So, we need a sec advisory for all the affected versions. If somebody else besides me wants to do this, see previous Sec Advisory bugs and the Release guide.
Adding bug 305353, which is a blocker and affects 2.16 only, and bug 309952, which isn't a blocker but which is ready for checkin (except a missing 2.18 backport from joel... who said he would do it very soon).
FYI, all 4 security bugs are ready for checkin, except the 2.18 backport of bug 309952 which still waits for wicked to review it... which should be done very soon now. ;)
bug 305353 has now had its own advisory, forced because the issue went public already. http://www.bugzilla.org/security/2.16.10-nr/
bug 309952 won't be ready for 2.20.1 as wicked changed his mind and finally denied review for all patches. ;) Removing it from the list.
No longer depends on: 309952
Summary: Security Advisory for 2.16.11, 2.18.5, 2.20.1, and 2.21.2 → Security Advisory for 2.16.11, 2.18.5, 2.20.1, and 2.22rc1
Note that I added bug 325079 to the list, which is now ready for checkin (only affects 2.19.3 and above).
Created attachment 212354 [details] sec adv, v1 OK, this is an attempt. I hope this helps.
Comment on attachment 212354 [details] sec adv, v1 >+ Escaped HTML markups in titles of RSS feeds are incorrectly decoded by > some RSS readers and could potentially lead to XSS vulnerabilities. Should this really be "markups"? To me, it should just be markup. >If you are using a development snapshot, you should upgrade to 2.22rc1, >use CVS to update, or apply the patches from the specific bugs listed below. >Class: XSS vulnerability >Versions: 2.20rc1 - 2.20, 2.21.1 >Description: Some RSS readers incorrectly decode escaped HTML markups in Same comment re: markups. > feed titles and this could be used to inject some scripts. > Despite this is not a Bugzilla bug, we prefer to shift to Despite -> Although? > Atom feeds, where the RFC is unambiguous about HTML markups And again. > in feed titles. >Reference: https://bugzilla.mozilla.org/show_bug.cgi?id=313441 > > >Issue 3 >------- >Class: Information Leak Earlier, the advisory implies that this allows my login username/password to be stolen - is that an information leak? >Description: If the URL to the homepage contains a double slash // in > the path and you are using the login form in this page to > authenticate, your login and password are redirected to > the computer in the local intranet corresponding to the part > of the URL being at the right of //. This poses a number of questions to me: 1) Does it only affect me if I'm using bugzilla on my intranet? That is: http://pi/bugzilla// would show it, but http://bugzilla.mozilla.org// would not? 2) Would it not be simpler to say "to the root of the website"?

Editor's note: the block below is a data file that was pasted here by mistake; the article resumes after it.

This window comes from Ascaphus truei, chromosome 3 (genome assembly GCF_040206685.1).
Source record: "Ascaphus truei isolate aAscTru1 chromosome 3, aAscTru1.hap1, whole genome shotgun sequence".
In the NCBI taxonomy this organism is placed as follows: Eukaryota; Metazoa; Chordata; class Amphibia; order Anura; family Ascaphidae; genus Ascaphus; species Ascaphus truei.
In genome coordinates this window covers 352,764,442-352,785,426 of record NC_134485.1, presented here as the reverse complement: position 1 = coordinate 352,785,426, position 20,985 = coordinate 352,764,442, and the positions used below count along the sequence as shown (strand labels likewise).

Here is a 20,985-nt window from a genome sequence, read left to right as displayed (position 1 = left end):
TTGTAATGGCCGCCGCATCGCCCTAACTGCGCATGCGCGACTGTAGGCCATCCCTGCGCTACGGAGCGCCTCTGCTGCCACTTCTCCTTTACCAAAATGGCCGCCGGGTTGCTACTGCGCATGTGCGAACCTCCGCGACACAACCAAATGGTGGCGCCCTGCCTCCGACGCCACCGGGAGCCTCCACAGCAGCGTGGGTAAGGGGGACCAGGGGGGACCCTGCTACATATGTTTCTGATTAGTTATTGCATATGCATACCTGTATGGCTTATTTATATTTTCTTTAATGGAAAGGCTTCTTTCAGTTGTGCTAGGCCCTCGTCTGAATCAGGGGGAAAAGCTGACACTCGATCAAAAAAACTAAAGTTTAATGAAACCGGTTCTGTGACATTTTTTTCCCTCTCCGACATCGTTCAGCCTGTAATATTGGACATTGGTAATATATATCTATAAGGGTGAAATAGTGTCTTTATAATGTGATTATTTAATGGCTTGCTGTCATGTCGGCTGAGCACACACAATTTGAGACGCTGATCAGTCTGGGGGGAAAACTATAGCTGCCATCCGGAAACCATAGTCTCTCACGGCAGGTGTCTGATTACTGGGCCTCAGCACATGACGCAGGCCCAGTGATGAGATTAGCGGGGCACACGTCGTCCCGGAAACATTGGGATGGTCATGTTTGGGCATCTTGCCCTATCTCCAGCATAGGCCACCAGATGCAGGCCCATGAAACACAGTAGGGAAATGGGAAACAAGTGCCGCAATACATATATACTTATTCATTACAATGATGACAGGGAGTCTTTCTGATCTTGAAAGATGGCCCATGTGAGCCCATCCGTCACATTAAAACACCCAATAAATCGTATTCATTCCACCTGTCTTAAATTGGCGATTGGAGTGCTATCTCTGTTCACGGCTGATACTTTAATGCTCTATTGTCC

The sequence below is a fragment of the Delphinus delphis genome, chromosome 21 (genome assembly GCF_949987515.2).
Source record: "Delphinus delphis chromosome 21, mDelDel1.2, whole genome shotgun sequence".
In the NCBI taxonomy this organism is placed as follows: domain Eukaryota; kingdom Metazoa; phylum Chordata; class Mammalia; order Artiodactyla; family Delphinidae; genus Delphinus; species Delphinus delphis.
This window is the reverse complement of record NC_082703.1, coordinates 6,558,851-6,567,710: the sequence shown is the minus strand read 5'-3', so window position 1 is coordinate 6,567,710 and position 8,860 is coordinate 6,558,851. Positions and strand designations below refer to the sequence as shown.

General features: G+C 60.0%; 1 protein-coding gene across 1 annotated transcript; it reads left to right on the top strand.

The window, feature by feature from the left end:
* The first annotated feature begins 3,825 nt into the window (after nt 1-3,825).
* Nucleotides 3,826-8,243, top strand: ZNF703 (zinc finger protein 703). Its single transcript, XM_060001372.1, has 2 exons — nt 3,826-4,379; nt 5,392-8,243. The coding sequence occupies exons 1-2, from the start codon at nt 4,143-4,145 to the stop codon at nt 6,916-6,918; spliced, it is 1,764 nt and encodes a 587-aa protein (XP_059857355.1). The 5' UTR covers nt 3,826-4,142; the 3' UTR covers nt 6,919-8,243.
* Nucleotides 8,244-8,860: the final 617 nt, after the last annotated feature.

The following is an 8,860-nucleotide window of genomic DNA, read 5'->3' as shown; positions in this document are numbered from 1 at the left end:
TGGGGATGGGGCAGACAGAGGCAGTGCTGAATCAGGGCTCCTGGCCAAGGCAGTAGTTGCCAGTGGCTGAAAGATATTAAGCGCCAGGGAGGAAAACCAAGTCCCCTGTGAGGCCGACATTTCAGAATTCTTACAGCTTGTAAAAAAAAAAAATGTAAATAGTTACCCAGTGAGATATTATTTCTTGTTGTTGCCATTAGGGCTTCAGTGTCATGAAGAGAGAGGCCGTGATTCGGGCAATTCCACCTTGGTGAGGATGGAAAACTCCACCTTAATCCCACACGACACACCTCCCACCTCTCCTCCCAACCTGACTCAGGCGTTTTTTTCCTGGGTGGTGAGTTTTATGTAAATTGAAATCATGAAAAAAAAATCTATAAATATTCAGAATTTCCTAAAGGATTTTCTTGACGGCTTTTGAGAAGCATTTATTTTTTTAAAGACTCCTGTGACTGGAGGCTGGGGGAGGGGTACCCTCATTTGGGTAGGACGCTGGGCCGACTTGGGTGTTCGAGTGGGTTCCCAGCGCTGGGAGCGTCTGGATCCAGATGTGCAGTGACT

Created attachment 212359 [details] sec adv, v2 Second attempt, with the help of Gavin Sharp for the third issue.
Comment on attachment 212359 [details] sec adv, v2 Looks great! >Class: Sensitive Data Exposure Except this is called "Information Leak," I believe. Or perhaps "Password Stealing." Or something. I suppose "Sensitive Data Exposure" might be fine. :-)
Attachment #212359 - Flags: review? → review+
Comment on attachment 212359 [details] sec adv, v2 You may want to note, on issue 1, that the previleges required to do this are administrative.
(In reply to comment #9) > Except this is called "Information Leak," I believe. Or perhaps "Password > Stealing." Or something. I suppose "Sensitive Data Exposure" might be fine. :-) It was Information Leak when I made my original comments. However, to me, information leak would be (e.g) revealing a hidden product. Enabling someone to possibly steal my username and password is MORE than just an information leak.
Comment on attachment 212359 [details] sec adv, v2 >Summary >======= > >+ The login form on the home page may redirect you outside the Bugzilla > installation, allowing the login name and password to be stolen. This item sounds *really* dangerous from this description. Reading the details below, it seems not quite so dangerous. We know from experience that people don't like to read more than they have to, so we should avoid scaring them here. >Development snapshots of 2.21 before 2.22.rc1 are also vulnerable. >If you are using a development snapshot, you should upgrade to 2.22rc1, >use CVS to update, or apply the patches from the specific bugs listed below. Is it 2.22.rc1 or 2.22rc1? We should pick one and be consistent. I prefer 2.22rc1 personally. >None of these vulnerabilities affect the old Bugzilla 2.16 branch. General users don't know what a branch is. We should instead say "2.16.x versions" or something to that effect. >Issue 1 >------- >Class: SQL injection >Versions: 2.17.1 and above >Description: The 'whinedays' parameter, editable from editparams.cgi, > is not validated before being saved. This can lead to SQL > injection in the whineatnews.pl script. > The validation for the 'mostfreqthreshold' parameter is also > missing, but this is not exploitable. >Reference: https://bugzilla.mozilla.org/show_bug.cgi?id=312498 Someone else mentioned it earlier, but we really should indicate that it requires a user with administrative privs to exploit. Perhaps "SQL injection by an administrator" as the Class?
Attachment #212359 - Flags: review-
Created attachment 212510 [details] sec adv, v3
Attachment #212510 - Flags: review?(justdave) → review+
Security Advisory sent to BugTraq, mozilla-webtools, and announce@. I signed it for mozilla-webtools and announce@, but not for BugTraq (since it was more of a pain for BugTraq since I use their web form to submit).
Status: ASSIGNED → RESOLVED
Last Resolved: 12 years ago
Resolution: --- → FIXED
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